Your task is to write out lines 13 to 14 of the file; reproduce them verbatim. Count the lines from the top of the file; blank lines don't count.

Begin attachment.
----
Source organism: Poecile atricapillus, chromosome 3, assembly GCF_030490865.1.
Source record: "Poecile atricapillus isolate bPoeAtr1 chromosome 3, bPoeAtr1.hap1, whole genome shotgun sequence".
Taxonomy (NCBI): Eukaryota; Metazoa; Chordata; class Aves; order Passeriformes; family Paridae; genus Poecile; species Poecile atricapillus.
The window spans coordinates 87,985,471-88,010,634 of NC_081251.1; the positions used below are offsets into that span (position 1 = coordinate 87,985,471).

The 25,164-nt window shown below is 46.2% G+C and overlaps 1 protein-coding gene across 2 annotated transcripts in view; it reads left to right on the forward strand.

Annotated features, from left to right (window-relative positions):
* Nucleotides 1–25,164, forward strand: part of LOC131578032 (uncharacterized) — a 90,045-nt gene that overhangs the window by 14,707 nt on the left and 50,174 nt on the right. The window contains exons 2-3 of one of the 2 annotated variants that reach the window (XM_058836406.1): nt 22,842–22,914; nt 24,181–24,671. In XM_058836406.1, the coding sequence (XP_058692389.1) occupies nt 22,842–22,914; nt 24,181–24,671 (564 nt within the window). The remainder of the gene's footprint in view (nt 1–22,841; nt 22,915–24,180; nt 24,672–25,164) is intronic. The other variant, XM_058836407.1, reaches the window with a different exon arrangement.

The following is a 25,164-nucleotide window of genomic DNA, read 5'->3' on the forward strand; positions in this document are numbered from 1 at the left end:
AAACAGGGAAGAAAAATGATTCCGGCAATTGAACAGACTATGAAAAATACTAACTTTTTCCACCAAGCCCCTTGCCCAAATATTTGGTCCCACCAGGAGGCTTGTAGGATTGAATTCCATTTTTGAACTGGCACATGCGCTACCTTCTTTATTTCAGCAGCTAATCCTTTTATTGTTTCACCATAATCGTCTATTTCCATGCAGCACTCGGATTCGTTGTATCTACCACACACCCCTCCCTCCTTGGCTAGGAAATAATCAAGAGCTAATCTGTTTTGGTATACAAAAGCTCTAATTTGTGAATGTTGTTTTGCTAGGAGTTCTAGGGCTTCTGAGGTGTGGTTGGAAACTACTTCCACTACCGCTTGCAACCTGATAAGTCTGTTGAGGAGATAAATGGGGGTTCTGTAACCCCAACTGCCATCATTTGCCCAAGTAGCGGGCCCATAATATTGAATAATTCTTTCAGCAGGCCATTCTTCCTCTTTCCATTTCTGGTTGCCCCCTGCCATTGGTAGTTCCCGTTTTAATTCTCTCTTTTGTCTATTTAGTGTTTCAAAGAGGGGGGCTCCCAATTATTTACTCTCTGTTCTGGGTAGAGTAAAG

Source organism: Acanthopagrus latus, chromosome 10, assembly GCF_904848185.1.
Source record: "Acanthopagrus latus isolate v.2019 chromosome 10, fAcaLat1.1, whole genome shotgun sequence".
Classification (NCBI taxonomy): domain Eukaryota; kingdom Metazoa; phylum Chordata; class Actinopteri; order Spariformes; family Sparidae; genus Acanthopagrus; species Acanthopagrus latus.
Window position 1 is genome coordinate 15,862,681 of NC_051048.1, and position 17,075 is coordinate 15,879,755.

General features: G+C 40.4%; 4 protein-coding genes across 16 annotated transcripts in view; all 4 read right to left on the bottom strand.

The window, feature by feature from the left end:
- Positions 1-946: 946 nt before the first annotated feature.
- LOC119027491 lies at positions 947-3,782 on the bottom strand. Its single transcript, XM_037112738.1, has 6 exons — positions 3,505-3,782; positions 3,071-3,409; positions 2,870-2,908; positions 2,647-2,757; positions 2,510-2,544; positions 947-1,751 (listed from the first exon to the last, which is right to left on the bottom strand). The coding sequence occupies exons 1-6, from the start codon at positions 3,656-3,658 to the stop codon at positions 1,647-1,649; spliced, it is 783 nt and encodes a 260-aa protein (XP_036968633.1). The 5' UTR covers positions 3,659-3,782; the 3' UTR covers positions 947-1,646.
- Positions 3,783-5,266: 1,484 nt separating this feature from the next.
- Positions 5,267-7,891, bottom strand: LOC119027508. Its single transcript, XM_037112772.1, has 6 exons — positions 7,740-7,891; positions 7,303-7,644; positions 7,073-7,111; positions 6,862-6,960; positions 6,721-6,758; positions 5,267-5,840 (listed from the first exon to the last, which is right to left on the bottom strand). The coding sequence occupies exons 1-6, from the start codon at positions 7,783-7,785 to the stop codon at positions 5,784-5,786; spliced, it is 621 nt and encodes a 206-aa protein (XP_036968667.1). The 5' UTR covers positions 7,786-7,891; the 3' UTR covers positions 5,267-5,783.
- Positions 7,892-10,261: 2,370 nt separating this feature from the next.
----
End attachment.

Window position 1 is genome coordinate 15,862,681 of NC_051048.1, and position 17,075 is coordinate 15,879,755.

General features: G+C 40.4%; 4 protein-coding genes across 16 annotated transcripts in view; all 4 read right to left on the bottom strand.